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  • Reinscribing a Dead Author in If on a Winter's Night a Traveler
  • Melissa Watts (bio)

"To give writing its future, it is necessary to overthrow the myth," proclaimed Roland Barthes in 1968, a year of overthrows, "the birth of the reader must be at the cost of the death of the Author ("Death of the Author" 148). Two years later, Italo Calvino seemed to agree with Barthes's rather Oedipal prophecy when he wrote that "after the process of literary composition has been taken to pieces and reassembled, the decisive moment in literary life is bound to be reading" ("Notes toward a Definition" 96). And in 1979 Calvino published a novel all about reading with a protagonist called "Reader"—If on a winter's night a traveler. Critical response to Traveler has concentrated on this apparent alliance between Barthes and Calvino, reading Traveler, in Patricia Waugh's phrasing, as "the fictional completion of Barthes's statement: that the death of the author makes possible the birth of the reader" (134). But has Calvino really sacrificed himself that the reader might live? How complete is the correspondence between the theory of reader supremacy and the experience of reading this novel? Can an author apply to his writing a theory that requires his own subordination? Can writing free reading? Are Barthes's ideas about the power and autonomy available to readers realistic? Examination of Traveler in light of Barthes's theory reveals tensions between the means Calvino employs and the result presumed by critics who have read Traveler as a realization of the future of writing according to Barthes's [End Page 705] formula, a liberation and empowering of the reader and relegation of the author. These tensions in Calvino's novel run deep enough to indicate an inevitable and general conflict between writer and reader.

One basis critics have found for their Barthesian reading is the uncanny correspondence of passages and ideas in Traveler to much of Barthes's theory of the text. In S/Z Barthes proposes that each individual work of literature is part of a vast network that constitutes a single text. Each work, then, is a "perspective (of fragments, of voices from other texts, other codes) whose vanishing point is nonetheless ceaselessly pushed back, mysteriously opened: each (single) text is the very theory (and not the mere example) of this vanishing, of this difference which indefinitely returns, insubmissive" (12). This idea of a text as a view on an unapproachable vanishing point, a perspective made up of fragments and voices from other texts, is consistent with some of Traveler's most prominent features.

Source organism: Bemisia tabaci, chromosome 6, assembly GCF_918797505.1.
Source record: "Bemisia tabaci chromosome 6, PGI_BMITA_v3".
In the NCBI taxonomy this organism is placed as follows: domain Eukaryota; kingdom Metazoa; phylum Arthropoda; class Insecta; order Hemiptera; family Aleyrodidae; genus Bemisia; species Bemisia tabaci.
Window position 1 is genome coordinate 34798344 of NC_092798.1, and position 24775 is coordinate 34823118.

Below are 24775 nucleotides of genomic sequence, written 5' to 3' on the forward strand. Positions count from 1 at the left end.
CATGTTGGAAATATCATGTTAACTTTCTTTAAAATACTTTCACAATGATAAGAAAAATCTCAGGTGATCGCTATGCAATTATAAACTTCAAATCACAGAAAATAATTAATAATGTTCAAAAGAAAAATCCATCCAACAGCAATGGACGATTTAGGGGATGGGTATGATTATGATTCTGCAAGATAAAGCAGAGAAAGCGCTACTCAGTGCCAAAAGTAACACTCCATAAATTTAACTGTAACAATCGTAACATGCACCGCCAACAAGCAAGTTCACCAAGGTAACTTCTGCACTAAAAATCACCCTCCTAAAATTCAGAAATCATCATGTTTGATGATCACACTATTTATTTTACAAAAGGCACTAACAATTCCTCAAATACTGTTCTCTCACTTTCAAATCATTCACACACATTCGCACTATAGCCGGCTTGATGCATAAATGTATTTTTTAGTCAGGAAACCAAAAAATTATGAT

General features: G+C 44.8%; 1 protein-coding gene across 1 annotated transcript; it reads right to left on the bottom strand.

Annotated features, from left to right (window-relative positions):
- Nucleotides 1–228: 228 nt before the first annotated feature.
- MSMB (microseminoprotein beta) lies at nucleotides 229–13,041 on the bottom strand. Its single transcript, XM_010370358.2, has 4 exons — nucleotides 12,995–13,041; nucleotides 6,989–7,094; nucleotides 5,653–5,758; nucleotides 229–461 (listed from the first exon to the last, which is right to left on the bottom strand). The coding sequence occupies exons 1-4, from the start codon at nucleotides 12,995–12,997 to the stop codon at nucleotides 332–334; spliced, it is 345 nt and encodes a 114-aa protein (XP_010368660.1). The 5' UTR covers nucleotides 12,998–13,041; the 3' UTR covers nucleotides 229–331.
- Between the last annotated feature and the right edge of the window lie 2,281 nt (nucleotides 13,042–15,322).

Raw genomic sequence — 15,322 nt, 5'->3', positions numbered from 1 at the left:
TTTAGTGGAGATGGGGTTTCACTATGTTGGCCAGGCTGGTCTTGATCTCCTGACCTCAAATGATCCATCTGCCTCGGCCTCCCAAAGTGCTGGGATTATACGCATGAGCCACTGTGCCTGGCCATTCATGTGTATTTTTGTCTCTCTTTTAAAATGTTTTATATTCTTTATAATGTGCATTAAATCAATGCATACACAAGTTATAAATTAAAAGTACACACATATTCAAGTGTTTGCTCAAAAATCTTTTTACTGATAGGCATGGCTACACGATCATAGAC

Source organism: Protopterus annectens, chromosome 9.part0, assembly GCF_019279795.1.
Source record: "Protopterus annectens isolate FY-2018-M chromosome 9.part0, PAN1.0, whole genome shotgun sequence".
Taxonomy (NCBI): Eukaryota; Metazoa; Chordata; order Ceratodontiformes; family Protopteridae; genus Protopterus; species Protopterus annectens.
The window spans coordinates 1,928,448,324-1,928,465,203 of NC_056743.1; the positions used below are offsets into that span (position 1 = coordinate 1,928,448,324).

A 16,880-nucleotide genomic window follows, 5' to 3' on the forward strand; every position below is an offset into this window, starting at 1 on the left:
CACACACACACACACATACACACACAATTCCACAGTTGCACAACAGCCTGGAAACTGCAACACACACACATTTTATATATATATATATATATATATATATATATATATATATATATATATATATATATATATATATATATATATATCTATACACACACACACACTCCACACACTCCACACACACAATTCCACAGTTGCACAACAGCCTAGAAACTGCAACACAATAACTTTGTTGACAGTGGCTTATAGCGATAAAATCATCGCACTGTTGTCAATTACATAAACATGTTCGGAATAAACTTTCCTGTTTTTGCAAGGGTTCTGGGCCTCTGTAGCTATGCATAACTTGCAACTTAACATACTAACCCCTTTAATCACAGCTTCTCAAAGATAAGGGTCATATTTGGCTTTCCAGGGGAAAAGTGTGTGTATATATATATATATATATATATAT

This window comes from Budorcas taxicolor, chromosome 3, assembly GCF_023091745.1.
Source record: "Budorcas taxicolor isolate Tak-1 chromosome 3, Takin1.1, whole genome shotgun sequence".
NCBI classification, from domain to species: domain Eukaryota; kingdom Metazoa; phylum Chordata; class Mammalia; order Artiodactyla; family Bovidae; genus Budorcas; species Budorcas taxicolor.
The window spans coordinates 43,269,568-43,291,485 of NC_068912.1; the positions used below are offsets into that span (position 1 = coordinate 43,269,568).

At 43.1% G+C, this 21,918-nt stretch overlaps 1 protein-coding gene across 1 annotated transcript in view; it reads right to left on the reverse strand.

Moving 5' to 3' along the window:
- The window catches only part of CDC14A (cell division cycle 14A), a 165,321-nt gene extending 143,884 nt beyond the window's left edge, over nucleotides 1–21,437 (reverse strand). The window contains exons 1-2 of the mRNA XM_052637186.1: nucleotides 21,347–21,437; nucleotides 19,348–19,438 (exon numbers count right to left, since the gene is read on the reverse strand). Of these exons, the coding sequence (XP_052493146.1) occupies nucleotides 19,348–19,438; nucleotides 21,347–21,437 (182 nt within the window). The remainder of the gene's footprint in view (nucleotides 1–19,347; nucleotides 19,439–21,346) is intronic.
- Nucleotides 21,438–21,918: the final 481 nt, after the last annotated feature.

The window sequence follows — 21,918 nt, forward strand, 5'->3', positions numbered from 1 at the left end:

The structure of the novel is such that it might serve as a microcosmic illustration of the vast textual network. Traveler is a succession of beginnings, or "incipits"—openings onto novels that are never completed. Thus there are actually ten single texts (eleven, if one counts the titles taken together) that ceaselessly push back the vanishing point: from If on a winter's night a traveler to Outside the town of Malbork to Leaning from the steep slope and so on, each one acting as the indefinite and insubmissive return of textual difference.

Like Barthes's single text that comprises all individual texts, Traveler is a pastiche. Calvino compounds various novel genres, literary clichés, and innumerable statements on reading and writing, all of which are "voices from other texts" or from the One Text. The "fragments of other texts" are actual (or supposedly actual) excerpts from other works; and "voices from other codes" appear in nutshell form, caricatured for higher visibility. In Calvino's fiction, Lotaria's literary study group, which examines a fragment of a novel in the spy-thriller genre, heavy on the sexual intrigue, written from a pop existentialist perspective, applies clichés from all available codes:

"The polymorphic-perverse sexuality . . .""The laws of a market economy . . .""The homologies of the signifying structures . . .""Deviation and institutions . . .""Castration . . ."


To accommodate his innovative notion of the text, Barthes requires a new approach to textual analysis, which will be "henceforth less a question of explaining or even describing, than of entering into the play of signifiers" ("Theory of the Text" 43...


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